On Friday, the Clean Ohio Council met to discuss proposed changes to the Clean Ohio program. As discussed previously on this blog, the Kasich Administration has repeatedly discussed completely revamping brownfield funding in Ohio. The Administration previously announced its intention to shift the program’s administration to JobsOhio along with the liquor profits that were used to payoff the bonds that created Clean Ohio. The Administration also has indicated it wants to shift from a grant based program to loans.
JobsOhio is currently caught up in a legal challenge to the constitutionality of the semi-public organization. As a result of the legal challenge, the Administration has not provided any details as to what brownfield funding will look like under JobsOhio.
Back in May, it was announced that $15 million in new funding would be allocated to the Clean Ohio program as a stop gap measure until the dust settled on the JobsOhio litigation. Clean Ohio funding has previously been at $37.5 million per year. Many believed that the $15 million would be allocated using the similar Clean Ohio process and procedures that have operated for nearly a decade.
On Friday, staff from the newly created Development Services Agency presented revised policies for new procedures to be utilized in awarding the $15 million in new funding. The proposal presented represents a seismic shift in how funding decisions will be made.
Here is a quick synopsis of the major changes:
- Major Reduction in Funding Available Per Project- The maximum available in funding for assessment grants was reduced from $300,000 down to $200,000. The maximum available in clean up funding was reduced from $3 million to $1 million;
- Overhaul to the Grant Selection Process- Previously, there were two grant rounds per year. Grant applications received during a round competed against one another for funding. The Clean Ohio Council utilized a scoring process to evaluate each grant application. The scoring criteria was a mix of points based upon the proposed development, amount of clean up occurring and importance to the local community. The new proposal would do away with grant rounds and the scoring process entirely. Under the new system, the Director of Development Services would make awards on a rolling basis utilizing Agency discretion.
- Premium on Job Creation- While the application process is still somewhat murky because the forms have not been released, it appears from documents released Friday that the intention is to evaluate applications based on jobs almost exclusively. The old scoring system provided placed higher value on clean up of highly contaminated sites as well as their importance to the local community.
- More Funding for Infrastructure– The new proposal increases the percentage of the grant that can be spent on infrastructure versus environmental clean up from a maximum of 10% up to 25%.
- Loans- While the policy changes incorporate the concept of loans, as it stands the new policy would retain the limitation that no more than 15% of funding shall be used for loans. (See, Section 6.02). Therefore, the Administration, at least for now, wants to see the vast majority of funding in the form of grants versus loans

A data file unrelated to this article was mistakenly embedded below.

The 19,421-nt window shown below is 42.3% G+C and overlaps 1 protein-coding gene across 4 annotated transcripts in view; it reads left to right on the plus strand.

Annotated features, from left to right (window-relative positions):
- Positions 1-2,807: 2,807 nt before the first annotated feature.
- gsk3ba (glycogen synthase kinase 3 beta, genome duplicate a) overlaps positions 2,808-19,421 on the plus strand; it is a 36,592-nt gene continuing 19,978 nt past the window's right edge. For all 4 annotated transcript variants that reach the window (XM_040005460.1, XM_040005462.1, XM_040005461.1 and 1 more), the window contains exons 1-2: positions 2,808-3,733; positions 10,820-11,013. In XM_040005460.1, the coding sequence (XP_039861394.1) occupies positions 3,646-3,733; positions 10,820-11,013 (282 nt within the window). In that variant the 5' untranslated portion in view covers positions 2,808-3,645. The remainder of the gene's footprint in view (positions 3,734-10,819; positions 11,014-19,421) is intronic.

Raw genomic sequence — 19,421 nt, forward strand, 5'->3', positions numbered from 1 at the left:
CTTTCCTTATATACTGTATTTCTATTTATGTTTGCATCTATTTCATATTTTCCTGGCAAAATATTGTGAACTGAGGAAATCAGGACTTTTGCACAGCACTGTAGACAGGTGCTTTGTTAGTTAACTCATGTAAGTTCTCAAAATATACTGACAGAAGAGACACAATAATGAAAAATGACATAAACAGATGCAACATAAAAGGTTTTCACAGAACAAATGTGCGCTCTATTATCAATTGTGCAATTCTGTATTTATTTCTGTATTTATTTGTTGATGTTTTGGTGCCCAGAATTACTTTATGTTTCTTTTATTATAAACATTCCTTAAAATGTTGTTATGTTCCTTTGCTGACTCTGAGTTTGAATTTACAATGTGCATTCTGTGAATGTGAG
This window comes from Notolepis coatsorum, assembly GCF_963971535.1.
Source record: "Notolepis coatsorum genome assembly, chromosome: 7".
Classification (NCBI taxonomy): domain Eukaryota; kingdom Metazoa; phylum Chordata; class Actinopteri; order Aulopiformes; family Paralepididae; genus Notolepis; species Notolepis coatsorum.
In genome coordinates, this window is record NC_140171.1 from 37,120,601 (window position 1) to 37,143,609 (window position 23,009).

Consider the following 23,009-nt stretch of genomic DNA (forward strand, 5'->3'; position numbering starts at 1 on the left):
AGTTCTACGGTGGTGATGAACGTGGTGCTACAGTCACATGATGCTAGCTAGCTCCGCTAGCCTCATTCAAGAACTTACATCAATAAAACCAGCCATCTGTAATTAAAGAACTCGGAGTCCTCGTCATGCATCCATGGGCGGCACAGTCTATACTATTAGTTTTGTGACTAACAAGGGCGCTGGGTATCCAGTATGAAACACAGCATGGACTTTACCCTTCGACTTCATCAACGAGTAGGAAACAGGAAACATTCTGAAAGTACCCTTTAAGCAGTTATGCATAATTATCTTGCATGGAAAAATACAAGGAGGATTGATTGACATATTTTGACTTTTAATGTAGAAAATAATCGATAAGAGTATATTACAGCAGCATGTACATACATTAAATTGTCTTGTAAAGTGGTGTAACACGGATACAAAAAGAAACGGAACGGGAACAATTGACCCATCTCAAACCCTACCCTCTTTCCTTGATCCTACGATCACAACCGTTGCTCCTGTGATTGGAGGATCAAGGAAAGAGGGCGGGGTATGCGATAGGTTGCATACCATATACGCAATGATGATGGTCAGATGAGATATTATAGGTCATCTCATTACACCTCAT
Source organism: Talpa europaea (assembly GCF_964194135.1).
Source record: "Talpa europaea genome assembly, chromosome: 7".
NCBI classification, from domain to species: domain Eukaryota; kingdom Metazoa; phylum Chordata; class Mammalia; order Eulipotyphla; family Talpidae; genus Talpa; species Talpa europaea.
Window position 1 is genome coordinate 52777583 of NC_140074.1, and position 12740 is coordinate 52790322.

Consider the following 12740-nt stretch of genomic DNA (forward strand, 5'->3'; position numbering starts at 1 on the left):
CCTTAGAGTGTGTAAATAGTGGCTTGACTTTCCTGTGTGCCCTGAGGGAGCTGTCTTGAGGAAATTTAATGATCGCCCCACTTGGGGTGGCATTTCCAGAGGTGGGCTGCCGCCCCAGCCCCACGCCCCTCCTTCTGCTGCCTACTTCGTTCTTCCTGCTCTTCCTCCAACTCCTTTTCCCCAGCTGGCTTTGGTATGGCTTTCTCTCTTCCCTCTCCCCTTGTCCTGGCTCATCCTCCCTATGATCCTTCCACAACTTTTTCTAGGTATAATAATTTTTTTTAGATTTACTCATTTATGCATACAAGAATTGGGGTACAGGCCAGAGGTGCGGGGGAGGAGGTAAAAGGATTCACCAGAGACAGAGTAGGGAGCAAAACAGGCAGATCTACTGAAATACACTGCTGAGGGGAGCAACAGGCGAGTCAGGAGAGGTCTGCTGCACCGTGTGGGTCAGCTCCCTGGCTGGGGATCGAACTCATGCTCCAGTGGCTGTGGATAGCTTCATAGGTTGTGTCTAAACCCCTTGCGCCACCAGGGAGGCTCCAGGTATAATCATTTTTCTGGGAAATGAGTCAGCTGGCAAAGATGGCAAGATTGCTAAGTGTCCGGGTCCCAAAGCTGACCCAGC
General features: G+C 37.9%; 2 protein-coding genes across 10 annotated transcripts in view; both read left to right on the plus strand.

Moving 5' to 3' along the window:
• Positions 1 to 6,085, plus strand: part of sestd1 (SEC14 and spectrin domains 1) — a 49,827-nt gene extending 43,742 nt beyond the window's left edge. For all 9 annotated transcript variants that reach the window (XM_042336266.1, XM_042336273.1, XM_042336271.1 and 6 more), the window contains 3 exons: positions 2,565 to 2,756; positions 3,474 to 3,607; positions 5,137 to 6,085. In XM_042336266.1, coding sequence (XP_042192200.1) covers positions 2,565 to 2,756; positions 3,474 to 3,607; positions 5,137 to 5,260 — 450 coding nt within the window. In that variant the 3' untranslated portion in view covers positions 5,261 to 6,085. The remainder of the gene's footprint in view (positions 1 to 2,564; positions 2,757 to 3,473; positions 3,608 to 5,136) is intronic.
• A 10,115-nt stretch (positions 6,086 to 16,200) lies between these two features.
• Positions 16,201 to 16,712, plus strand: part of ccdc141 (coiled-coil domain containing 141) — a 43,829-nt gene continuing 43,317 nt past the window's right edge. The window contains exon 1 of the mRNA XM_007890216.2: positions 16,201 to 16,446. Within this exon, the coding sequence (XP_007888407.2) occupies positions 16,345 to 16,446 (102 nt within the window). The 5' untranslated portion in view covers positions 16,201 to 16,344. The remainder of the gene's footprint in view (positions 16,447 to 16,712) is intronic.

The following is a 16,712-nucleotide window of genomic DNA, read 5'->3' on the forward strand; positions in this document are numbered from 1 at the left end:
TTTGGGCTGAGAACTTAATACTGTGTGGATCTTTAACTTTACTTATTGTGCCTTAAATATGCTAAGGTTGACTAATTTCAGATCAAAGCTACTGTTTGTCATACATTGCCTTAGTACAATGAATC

Concerns were expressed during the Clean Ohio Council meeting on Friday that there had not been any opportunity for the public to comment on the major restructuring of the program. In response, it was decided to allow a thirty day (30) public comment period on the policy changes.
Click here to access the proposed changes to the Clean Ohio Fund Policies. Instructions for submitting comments are also available on the web page.
Implications of the Policy Changes
It is pretty easy to acknowledge the Clean Ohio as we know will no longer exist if the proposed changes are adopted following the public comment period. The old program had two grant processes:
a) Clean Ohio Assistance Fund (COAF)- Allowed for up to $300,000 for assessment and $700,000 for clean up. COAF applications could be submitted on a rolling basis and decisions were made exclusively by the Director of Development.
b) Clean Ohio Revitalization Fund (CORF)- Allowed for up to $3 million in clean up funding. There were typically two rounds per year. Applications were submitted and competed against one another in each round. The project applications were scored using a mix of points for development, environmental clean up and importance to the local community.
The proposal presented Friday essentially does away with CORF and moves exclusively to a COAF like approach. The advantage of the new approach is the speed as to which funding decisions will be made. However, the disadvantages to this approach are as follows:
- $1 Million Dollar Cap on Clean Up Grant Funding will mean Only Smaller Clean Up Projects will Get Funded- The vast majority of the larger development projects involved $2 to $3 million in funding under the old CORF program. By capping the available cap at $1 million, the larger brownfield redevelopment projects are far less likely to occur. What could happen is that the only projects getting funded in future will be for asbestos abatement & demolition. There simply won’t be enough funds to deal with sites that have significant soil or groundwater contamination.
- No Competition Makes it More Difficult to Ensure the Limited Funds Go to the Best Projects- Because all grant awards will be made on a rolling basis it will be much more difficult to compare and contrast projects. No objective scoring criteria will be implemented and the public involvement in selecting projects will be greatly reduced.